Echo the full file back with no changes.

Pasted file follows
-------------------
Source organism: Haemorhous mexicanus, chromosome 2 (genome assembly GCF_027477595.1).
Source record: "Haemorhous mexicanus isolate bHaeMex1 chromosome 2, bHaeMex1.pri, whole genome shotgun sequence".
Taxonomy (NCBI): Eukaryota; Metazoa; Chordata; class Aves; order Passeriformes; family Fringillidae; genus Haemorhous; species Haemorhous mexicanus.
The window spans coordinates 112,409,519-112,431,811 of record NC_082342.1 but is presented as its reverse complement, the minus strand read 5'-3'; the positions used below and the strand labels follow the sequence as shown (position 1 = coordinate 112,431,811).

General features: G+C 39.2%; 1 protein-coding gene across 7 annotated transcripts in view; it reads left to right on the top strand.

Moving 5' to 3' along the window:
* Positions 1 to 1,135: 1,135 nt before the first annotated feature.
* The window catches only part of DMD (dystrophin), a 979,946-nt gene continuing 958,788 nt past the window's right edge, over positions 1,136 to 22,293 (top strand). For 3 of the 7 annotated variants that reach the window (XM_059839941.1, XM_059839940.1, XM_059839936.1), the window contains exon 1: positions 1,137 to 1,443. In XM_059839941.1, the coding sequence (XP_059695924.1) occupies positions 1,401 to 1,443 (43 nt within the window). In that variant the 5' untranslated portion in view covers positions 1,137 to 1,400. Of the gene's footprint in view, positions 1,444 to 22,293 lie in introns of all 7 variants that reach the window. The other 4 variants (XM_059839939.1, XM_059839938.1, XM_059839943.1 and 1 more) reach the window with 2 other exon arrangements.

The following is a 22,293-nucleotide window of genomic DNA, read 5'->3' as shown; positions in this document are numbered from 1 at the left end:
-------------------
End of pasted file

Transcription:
Source organism: Haemorhous mexicanus, chromosome 2 (genome assembly GCF_027477595.1).
Source record: "Haemorhous mexicanus isolate bHaeMex1 chromosome 2, bHaeMex1.pri, whole genome shotgun sequence".
Taxonomy (NCBI): Eukaryota; Metazoa; Chordata; class Aves; order Passeriformes; family Fringillidae; genus Haemorhous; species Haemorhous mexicanus.
The window spans coordinates 112,409,519-112,431,811 of record NC_082342.1 but is presented as its reverse complement, the minus strand read 5'-3'; the positions used below and the strand labels follow the sequence as shown (position 1 = coordinate 112,431,811).

General features: G+C 39.2%; 1 protein-coding gene across 7 annotated transcripts in view; it reads left to right on the top strand.

Moving 5' to 3' along the window:
* Positions 1 to 1,135: 1,135 nt before the first annotated feature.
* The window catches only part of DMD (dystrophin), a 979,946-nt gene continuing 958,788 nt past the window's right edge, over positions 1,136 to 22,293 (top strand). For 3 of the 7 annotated variants that reach the window (XM_059839941.1, XM_059839940.1, XM_059839936.1), the window contains exon 1: positions 1,137 to 1,443. In XM_059839941.1, the coding sequence (XP_059695924.1) occupies positions 1,401 to 1,443 (43 nt within the window). In that variant the 5' untranslated portion in view covers positions 1,137 to 1,400. Of the gene's footprint in view, positions 1,444 to 22,293 lie in introns of all 7 variants that reach the window. The other 4 variants (XM_059839939.1, XM_059839938.1, XM_059839943.1 and 1 more) reach the window with 2 other exon arrangements.

The following is a 22,293-nucleotide window of genomic DNA, read 5'->3' as shown; positions in this document are numbered from 1 at the left end: